Mr. Moto's Gamble
Mr. Moto's Gamble is the third film in the Mr. Moto series starring Peter Lorre as the title character. It is best remembered for originating as a movie in the Charlie Chan series and being changed to a Mr. Moto entry at the last minute.
|Mr. Moto's Gamble|
|Directed by||James Tinling|
|Produced by||John Stone|
Sol M. Wurtzel (uncredited)
|Written by||Charles Belden|
|Based on||characters created by John P. Marquand|
|Edited by||Nick DeMaggio|
20th Century Fox
|Distributed by||20th Century Fox|
In San Francisco, policeman Lieutenant Riggs (Harold Huber) takes Mr. Moto, a detective and Lee Chan (Keye Luke), a student, to a prizefight between Bill Steele (Dick Baldwin) and Frank Stanton (Russ Clark), where the winner will take on the champion, Biff Moran (Ward Bond). However, the fight is fixed and gangster Nick Crowder (Douglas Fowley) bets big money that Stanton won't make it to the fifth round. He goes down in the fourth and dies shortly afterward.
Bookie Clipper McCoy (Bernard Nedell) loses a fortune. Moto proves that it was murder and it is revealed that $100,000 was won in bets around the country against Stanton. Moto works with Lt. Riggs to solve the murder as the championship fight looms.
Comedy is provided by Horace Wellington (Maxie Rosenbloom), a kleptomaniac, and Lee Chan. Moto promised to reveal the murderer's identity on the night of the big fight, but the murderer has plans, too, with a concealed gun, to kill Moto.
- Peter Lorre as Mr. Moto
- Keye Luke as Lee Chan
- Dick Baldwin as Bill Steele
- Lynn Bari as Penny Kendall
- Douglas Fowley as Nick Crowder
- Jayne Regan as Linda Benton
- Harold Huber as Lieutenant Riggs
- Maxie Rosenbloom as Horace Wellington
- John Hamilton as Philip Benton
- George E. Stone as Jerry Connors
- Bernard Nedell as Clipper McCoy
- Ward Bond as Biff Moran
- Lon Chaney Jr. as Joey
- Paul Fix as Gangster
- Adrian Morris as Policeman
- Pierre Watkin as District Attorney
- Olin Howland as Deputy Sheriff Burt (uncredited)
- Gladden James as Cashier (uncredited)
- Lester Dorr as Reporter (uncredited)
In June 1937, Fox said the first three movies in the Mr Moto series would be Think Fast, Mr Moto, Thank You Mr Moto and Mr Moto's Gamble. At the same time, the studio announced three Charlie Chan movies starring Warner Oland, Charlie Chan on Broadway, Charlie Chan at College and Charlie Chan in Radio City.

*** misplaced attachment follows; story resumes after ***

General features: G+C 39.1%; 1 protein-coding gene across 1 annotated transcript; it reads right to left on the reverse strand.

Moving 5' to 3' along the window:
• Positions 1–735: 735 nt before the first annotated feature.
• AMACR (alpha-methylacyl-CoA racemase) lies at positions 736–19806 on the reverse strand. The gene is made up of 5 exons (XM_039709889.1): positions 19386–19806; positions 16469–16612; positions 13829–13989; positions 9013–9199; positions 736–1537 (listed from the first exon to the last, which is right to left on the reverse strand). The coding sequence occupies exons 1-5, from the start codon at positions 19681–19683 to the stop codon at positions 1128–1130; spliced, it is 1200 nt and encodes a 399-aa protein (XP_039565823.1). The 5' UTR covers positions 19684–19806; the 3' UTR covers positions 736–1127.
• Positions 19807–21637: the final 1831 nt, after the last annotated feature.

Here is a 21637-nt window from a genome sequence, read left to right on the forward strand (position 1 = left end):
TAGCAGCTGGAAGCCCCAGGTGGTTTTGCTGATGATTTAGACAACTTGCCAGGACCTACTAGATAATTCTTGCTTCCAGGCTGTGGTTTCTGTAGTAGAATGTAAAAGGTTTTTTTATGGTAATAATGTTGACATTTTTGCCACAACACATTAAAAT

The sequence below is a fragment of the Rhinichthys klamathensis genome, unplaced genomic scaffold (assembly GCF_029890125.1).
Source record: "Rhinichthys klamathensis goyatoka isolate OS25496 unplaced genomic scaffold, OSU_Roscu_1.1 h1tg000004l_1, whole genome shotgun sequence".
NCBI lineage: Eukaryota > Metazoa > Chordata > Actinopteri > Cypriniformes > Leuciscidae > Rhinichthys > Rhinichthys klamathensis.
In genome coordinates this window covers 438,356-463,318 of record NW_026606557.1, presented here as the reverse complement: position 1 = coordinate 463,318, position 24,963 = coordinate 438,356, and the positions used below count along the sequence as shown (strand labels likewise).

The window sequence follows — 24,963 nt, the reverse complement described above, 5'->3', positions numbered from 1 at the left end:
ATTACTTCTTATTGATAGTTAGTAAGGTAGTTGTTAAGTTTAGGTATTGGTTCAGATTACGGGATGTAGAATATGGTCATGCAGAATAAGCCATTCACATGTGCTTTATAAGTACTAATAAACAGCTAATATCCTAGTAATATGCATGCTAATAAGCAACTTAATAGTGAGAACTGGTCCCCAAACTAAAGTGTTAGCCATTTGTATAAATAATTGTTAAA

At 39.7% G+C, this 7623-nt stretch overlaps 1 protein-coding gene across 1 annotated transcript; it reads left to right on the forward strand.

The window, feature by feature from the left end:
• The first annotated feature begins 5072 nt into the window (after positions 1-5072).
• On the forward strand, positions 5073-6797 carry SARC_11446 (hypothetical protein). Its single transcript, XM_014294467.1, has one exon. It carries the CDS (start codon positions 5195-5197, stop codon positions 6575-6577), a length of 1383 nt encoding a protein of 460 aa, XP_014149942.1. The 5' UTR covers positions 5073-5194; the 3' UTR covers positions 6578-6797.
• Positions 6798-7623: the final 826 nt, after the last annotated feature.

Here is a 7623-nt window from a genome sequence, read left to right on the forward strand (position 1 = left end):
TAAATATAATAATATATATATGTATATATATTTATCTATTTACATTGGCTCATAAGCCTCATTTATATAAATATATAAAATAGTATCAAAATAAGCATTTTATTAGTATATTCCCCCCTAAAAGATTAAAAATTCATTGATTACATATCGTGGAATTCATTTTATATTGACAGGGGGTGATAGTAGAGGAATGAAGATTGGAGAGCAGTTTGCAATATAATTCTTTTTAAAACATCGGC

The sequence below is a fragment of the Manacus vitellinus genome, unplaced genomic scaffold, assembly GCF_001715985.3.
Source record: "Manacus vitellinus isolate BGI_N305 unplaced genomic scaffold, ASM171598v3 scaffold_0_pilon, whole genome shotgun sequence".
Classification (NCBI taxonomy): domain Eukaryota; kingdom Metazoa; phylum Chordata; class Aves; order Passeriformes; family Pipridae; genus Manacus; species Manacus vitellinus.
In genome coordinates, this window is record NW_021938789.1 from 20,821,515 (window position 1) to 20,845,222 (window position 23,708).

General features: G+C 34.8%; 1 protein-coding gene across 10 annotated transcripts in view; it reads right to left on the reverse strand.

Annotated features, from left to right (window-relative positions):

Charlie Chan at RingsideEdit
Fox were going do make a Charlie Chan film called Charlie Chan at Ringside starring Warner Oland as Chan and Keye Luke as Number One Son. Jayne Regan was cast on the strength of her performance in Thank You, Mr Moto. The cast would also include Lynn Bari and be directed by Norman Tinling.
Filming started in January 1938. Oland left the film due to illness that month and the production was suspended. (In March 1938, Fox announced Oland would return to the role and appear in Charlie Chan on the Clipper Ship. However he never recovered from his illness and was unable to resume working. He died in August 1938. Sidney Toler took over the role of Charlie Chan.)
Fox had spent an estimated $100,000 on the film already when shooting had to be called off. Wanting to salvage something of the situation and reluctant to cast a different actor as Charlie Chan, Sol Wurtzel, head of Fox's B movie unit, had the script rewritten as a Mr. Moto movie.
Two Charlie Chan regulars appeared in the film – Keye Luke, who plays Charlie Chan's son Lee, and Harold Huber, who plays Lt Riggs. Lee Chan is Moto's student in his criminology class at San Francisco University. Moto mentions that he has heard from Charlie Chan in Honolulu. Moto says he and the head of the homicide squad are mere amateurs compared to Charlie Chan.
The film was released relatively quickly in April 1938.
The next film shot in the series would be Mysterious Mr. Moto.
This film, along with Mr. Moto in Danger Island, Mr. Moto's Last Warning, Mr. Moto Takes a Vacation and (as a DVD extra) The Return of Mr. Moto, was released on DVD in 2007 by 20th Century Fox as part of The Mr. Moto Collection, Volume Two.
- "FOX LISTS FILMS FOR NEXT SEASON: 66 Features Are Included in Company's Most Ambitious Production Schedule 204 SHORTS TO BE MADE Zanuck Will Supervise 52 Long Pictures at 20th Century Studios in Beverly Hills". New York Times. June 2, 1937. p. 20.
- Schallert, Edwin (July 9, 1937). "CHAPLIN SETS OCTOBER DEAD LINE FOR START OF GODDARD PRODUCTION: T. C.-Fox Lists Screen Plays for Annabella". Los Angeles Times. p. A17.
- Schallert, Edwin (Dec 29, 1937). "PARAMOUNT PLANS ICE SKATING TEAM WITH JACK DUNN AND BETTY GRABLE: Rosemary Lane Wins Lead With Rudy Vallée". Los Angeles Times. p. 13.
- NEWS OF THE SCREEN: Metro to Film 'Northwest Passage' in Color-Dick Powell Cast for Remake of 'The Hottentot' Heavier Role for Dick Powell Of Local Origin New York Times March 7, 1938, p. 13.
- When East Met North Dewey, DonaldView Profile. Scandinavian Review 97.3 (Autumn 2010), pp. 70-79.
- Scheuer, Philip K. (Jan 21, 1938). "Town Called Hollywood". Los Angeles Times. p. 15.
- The De Marcos, Dancers, Want To Be Actors: Ballroom Specialists Decline Film Offer That Re- fuse Them Lines to Speak. By Frederick C. Othman.. The Washington Post February 9, 1938, p. X16.
- SCANDINAVIAN COUNTRIES WILL BE SCOURED FOR SCREEN SUBJECTS: Jack Oakie to Appear With Astaire, Rogers Schallert, Edwin. Los Angeles Times January 28, 1938, p. 10.
- "NEWS OF THE SCREEN". New York Times. January 21, 1938. p. 15.
- illier, Arthur (March 6, 1938). "BRUSH STROKES". Los Angeles Times. p. C4.
- "Six to Start New Spring Film Drive". The Washington Post. Apr 6, 1938. p. X10.
- "NEWS OF THE SCREEN". New York Times. Apr 7, 1938. p. 19.
- FRANK S. NUGENT (April 8, 1938). ""'The Adventures of Marco Polo' on Music Hall Screen--'Judge Hardy's Children' and 'Mr. Moto's Gamble' At the Capitol Owen to Attend Meeting"". New York Times. p. 17.
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